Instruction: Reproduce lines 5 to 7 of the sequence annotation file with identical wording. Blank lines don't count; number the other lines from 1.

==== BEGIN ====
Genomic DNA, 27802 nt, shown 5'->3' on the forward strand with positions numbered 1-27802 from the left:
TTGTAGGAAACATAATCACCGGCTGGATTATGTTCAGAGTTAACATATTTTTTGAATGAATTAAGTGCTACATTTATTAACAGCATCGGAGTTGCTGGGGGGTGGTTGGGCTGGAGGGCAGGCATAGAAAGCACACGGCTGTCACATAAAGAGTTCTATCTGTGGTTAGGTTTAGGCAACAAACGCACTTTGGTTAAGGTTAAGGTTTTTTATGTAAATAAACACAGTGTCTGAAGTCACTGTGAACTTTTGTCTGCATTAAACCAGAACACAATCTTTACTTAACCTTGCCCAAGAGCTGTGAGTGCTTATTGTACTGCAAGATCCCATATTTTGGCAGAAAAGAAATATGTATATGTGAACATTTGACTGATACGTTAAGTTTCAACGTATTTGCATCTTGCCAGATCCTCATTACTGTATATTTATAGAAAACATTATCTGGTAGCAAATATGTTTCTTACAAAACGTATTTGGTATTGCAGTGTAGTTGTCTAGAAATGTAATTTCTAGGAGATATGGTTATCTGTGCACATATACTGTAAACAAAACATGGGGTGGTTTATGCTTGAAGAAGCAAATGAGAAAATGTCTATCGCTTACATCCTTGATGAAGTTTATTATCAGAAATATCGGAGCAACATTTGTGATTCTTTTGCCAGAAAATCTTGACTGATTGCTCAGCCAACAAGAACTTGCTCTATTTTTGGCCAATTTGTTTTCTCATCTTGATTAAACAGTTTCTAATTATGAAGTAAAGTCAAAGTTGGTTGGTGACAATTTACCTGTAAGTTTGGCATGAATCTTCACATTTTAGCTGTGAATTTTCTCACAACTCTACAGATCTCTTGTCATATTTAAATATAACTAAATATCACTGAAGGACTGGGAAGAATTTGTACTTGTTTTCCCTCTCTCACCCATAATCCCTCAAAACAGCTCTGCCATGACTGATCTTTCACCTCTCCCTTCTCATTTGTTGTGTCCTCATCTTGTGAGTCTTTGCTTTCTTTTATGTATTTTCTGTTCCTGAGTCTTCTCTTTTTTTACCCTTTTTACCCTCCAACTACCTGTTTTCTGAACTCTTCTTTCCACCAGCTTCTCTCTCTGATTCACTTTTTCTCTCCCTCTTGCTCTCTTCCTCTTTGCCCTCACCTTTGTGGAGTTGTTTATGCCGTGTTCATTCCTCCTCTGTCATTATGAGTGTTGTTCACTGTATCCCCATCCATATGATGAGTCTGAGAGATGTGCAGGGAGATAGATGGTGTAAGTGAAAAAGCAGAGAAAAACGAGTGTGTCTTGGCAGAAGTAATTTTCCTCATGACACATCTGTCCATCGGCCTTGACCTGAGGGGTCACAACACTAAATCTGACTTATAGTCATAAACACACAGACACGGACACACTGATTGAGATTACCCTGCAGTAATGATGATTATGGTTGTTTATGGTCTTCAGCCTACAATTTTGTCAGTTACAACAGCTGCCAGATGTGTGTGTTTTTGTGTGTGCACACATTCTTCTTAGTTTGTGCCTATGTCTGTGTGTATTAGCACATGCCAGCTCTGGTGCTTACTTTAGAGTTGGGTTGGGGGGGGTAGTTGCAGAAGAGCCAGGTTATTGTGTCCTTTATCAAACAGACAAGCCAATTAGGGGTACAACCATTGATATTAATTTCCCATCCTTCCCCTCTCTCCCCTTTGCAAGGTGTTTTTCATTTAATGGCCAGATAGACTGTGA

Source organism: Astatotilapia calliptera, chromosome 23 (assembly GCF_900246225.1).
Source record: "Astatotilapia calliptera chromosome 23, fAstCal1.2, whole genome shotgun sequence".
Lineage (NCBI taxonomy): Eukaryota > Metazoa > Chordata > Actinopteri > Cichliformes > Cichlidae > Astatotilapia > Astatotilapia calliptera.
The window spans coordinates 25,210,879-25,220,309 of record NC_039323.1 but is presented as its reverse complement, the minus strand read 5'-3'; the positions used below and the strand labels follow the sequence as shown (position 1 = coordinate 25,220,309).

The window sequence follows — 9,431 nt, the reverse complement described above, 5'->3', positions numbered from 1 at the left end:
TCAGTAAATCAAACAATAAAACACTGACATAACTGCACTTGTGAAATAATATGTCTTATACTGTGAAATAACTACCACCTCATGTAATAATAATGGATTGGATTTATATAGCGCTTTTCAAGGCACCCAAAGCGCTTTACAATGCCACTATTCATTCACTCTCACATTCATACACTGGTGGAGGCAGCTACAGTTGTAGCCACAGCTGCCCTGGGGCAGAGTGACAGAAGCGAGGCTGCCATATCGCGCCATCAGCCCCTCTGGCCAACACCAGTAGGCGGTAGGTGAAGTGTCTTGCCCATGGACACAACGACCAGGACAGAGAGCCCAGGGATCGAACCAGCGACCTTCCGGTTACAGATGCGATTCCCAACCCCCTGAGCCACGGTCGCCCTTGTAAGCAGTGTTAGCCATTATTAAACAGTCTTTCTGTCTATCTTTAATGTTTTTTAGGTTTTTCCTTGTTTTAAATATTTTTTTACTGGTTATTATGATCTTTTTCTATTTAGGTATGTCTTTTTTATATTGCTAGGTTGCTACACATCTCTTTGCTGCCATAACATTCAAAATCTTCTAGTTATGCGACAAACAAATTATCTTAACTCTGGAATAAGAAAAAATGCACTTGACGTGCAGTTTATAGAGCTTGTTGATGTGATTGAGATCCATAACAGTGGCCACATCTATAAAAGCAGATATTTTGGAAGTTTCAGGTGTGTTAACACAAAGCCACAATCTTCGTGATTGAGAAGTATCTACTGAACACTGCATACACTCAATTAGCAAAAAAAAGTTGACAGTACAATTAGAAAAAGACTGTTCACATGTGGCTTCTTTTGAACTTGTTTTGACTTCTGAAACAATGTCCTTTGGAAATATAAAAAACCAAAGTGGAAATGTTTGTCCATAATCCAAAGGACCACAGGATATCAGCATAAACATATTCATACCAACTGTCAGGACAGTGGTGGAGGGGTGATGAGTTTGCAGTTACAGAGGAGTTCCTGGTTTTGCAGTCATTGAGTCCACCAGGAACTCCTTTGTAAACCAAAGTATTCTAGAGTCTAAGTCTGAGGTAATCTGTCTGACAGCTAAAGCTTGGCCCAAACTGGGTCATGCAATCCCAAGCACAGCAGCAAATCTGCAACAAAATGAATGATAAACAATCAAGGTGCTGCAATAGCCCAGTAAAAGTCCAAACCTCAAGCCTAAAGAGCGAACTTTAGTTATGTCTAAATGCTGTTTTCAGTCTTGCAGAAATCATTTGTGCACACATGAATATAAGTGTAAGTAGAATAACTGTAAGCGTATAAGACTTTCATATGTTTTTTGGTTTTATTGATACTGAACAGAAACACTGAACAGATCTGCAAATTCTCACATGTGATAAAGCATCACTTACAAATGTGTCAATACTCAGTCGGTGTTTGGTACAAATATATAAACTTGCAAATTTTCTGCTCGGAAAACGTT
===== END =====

Lineage (NCBI taxonomy): Eukaryota > Metazoa > Chordata > Actinopteri > Cichliformes > Cichlidae > Astatotilapia > Astatotilapia calliptera.
The window spans coordinates 25,210,879-25,220,309 of record NC_039323.1 but is presented as its reverse complement, the minus strand read 5'-3'; the positions used below and the strand labels follow the sequence as shown (position 1 = coordinate 25,220,309).

The window sequence follows — 9,431 nt, the reverse complement described above, 5'->3', positions numbered from 1 at the left end: